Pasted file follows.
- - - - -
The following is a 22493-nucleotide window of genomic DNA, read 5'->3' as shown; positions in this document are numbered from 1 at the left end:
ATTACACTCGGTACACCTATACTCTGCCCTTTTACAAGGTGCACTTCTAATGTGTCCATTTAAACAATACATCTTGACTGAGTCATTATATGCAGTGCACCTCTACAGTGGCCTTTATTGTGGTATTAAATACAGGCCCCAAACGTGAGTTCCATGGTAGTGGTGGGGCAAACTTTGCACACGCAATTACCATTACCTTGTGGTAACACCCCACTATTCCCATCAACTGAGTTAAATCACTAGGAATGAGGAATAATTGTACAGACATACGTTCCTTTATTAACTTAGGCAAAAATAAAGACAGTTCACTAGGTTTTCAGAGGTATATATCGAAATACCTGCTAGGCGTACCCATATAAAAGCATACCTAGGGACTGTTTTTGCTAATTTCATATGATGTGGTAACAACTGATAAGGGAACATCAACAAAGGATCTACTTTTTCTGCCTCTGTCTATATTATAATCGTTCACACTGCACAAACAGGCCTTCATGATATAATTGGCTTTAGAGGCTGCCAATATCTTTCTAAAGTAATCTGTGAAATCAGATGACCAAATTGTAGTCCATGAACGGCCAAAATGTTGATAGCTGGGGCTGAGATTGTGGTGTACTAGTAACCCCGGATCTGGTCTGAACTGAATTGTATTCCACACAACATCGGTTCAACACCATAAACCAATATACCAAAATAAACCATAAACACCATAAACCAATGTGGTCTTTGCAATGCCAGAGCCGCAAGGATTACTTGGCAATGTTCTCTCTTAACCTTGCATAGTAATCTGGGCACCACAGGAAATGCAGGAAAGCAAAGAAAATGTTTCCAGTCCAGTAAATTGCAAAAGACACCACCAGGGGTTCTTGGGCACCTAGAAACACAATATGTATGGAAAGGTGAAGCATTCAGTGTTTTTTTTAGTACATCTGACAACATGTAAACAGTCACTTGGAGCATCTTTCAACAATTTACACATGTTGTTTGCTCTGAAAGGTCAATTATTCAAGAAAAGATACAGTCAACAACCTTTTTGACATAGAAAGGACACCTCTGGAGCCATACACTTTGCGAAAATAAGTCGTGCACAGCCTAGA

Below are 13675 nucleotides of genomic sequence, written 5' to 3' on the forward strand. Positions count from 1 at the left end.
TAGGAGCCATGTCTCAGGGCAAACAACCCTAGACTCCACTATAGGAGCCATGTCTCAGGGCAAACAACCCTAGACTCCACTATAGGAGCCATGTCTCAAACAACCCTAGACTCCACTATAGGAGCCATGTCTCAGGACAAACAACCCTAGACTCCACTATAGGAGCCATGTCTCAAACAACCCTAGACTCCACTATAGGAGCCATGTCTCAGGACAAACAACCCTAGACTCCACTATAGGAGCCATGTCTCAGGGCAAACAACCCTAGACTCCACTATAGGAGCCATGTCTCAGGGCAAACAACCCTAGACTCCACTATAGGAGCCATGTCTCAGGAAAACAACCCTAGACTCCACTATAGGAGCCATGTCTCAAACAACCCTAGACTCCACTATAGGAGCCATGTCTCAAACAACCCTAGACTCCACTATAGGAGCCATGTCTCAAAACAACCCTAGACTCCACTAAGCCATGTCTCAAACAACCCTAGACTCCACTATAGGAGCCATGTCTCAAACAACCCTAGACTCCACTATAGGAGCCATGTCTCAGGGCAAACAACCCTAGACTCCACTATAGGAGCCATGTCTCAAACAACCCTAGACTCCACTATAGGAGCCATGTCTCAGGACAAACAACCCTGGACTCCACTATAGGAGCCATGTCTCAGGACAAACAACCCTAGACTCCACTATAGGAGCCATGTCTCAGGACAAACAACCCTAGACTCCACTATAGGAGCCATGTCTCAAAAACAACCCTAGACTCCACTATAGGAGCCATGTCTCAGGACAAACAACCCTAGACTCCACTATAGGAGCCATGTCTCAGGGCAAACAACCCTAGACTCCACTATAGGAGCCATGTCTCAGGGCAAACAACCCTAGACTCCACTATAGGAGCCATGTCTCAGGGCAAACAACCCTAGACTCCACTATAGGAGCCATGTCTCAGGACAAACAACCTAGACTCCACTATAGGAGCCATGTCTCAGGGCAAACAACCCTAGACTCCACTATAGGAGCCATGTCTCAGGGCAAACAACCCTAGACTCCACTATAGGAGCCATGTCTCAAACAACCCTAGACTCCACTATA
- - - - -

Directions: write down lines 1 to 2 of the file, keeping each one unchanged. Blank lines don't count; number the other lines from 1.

The following is a 22493-nucleotide window of genomic DNA, read 5'->3' as shown; positions in this document are numbered from 1 at the left end:
ATTACACTCGGTACACCTATACTCTGCCCTTTTACAAGGTGCACTTCTAATGTGTCCATTTAAACAATACATCTTGACTGAGTCATTATATGCAGTGCACCTCTACAGTGGCCTTTATTGTGGTATTAAATACAGGCCCCAAACGTGAGTTCCATGGTAGTGGTGGGGCAAACTTTGCACACGCAATTACCATTACCTTGTGGTAACACCCCACTATTCCCATCAACTGAGTTAAATCACTAGGAATGAGGAATAATTGTACAGACATACGTTCCTTTATTAACTTAGGCAAAAATAAAGACAGTTCACTAGGTTTTCAGAGGTATATATCGAAATACCTGCTAGGCGTACCCATATAAAAGCATACCTAGGGACTGTTTTTGCTAATTTCATATGATGTGGTAACAACTGATAAGGGAACATCAACAAAGGATCTACTTTTTCTGCCTCTGTCTATATTATAATCGTTCACACTGCACAAACAGGCCTTCATGATATAATTGGCTTTAGAGGCTGCCAATATCTTTCTAAAGTAATCTGTGAAATCAGATGACCAAATTGTAGTCCATGAACGGCCAAAATGTTGATAGCTGGGGCTGAGATTGTGGTGTACTAGTAACCCCGGATCTGGTCTGAACTGAATTGTATTCCACACAACATCGGTTCAACACCATAAACCAATATACCAAAATAAACCATAAACACCATAAACCAATGTGGTCTTTGCAATGCCAGAGCCGCAAGGATTACTTGGCAATGTTCTCTCTTAACCTTGCATAGTAATCTGGGCACCACAGGAAATGCAGGAAAGCAAAGAAAATGTTTCCAGTCCAGTAAATTGCAAAAGACACCACCAGGGGTTCTTGGGCACCTAGAAACACAATATGTATGGAAAGGTGAAGCATTCAGTGTTTTTTTTAGTACATCTGACAACATGTAAACAGTCACTTGGAGCATCTTTCAACAATTTACACATGTTGTTTGCTCTGAAAGGTCAATTATTCAAGAAAAGATACAGTCAACAACCTTTTTGACATAGAAAGGACACCTCTGGAGCCATACACTTTGCGAAAATAAGTCGTGCACAGCCTAGA